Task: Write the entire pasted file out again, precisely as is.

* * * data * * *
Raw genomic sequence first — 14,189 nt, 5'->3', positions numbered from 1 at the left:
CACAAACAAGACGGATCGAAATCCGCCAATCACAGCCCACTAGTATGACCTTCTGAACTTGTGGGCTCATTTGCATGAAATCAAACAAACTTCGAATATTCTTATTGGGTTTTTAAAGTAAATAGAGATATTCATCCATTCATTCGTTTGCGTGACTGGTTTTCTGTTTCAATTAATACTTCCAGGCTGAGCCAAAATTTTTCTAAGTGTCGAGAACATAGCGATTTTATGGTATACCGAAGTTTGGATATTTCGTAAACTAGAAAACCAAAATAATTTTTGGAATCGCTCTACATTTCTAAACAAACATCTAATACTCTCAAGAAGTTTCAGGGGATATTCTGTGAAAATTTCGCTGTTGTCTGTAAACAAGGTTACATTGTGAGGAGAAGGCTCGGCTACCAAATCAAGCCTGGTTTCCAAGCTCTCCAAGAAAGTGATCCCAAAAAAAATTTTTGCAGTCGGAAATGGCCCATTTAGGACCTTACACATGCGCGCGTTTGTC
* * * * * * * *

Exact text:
Raw genomic sequence first — 14,189 nt, 5'->3', positions numbered from 1 at the left:
CACAAACAAGACGGATCGAAATCCGCCAATCACAGCCCACTAGTATGACCTTCTGAACTTGTGGGCTCATTTGCATGAAATCAAACAAACTTCGAATATTCTTATTGGGTTTTTAAAGTAAATAGAGATATTCATCCATTCATTCGTTTGCGTGACTGGTTTTCTGTTTCAATTAATACTTCCAGGCTGAGCCAAAATTTTTCTAAGTGTCGAGAACATAGCGATTTTATGGTATACCGAAGTTTGGATATTTCGTAAACTAGAAAACCAAAATAATTTTTGGAATCGCTCTACATTTCTAAACAAACATCTAATACTCTCAAGAAGTTTCAGGGGATATTCTGTGAAAATTTCGCTGTTGTCTGTAAACAAGGTTACATTGTGAGGAGAAGGCTCGGCTACCAAATCAAGCCTGGTTTCCAAGCTCTCCAAGAAAGTGATCCCAAAAAAAATTTTTGCAGTCGGAAATGGCCCATTTAGGACCTTACACATGCGCGCGTTTGTC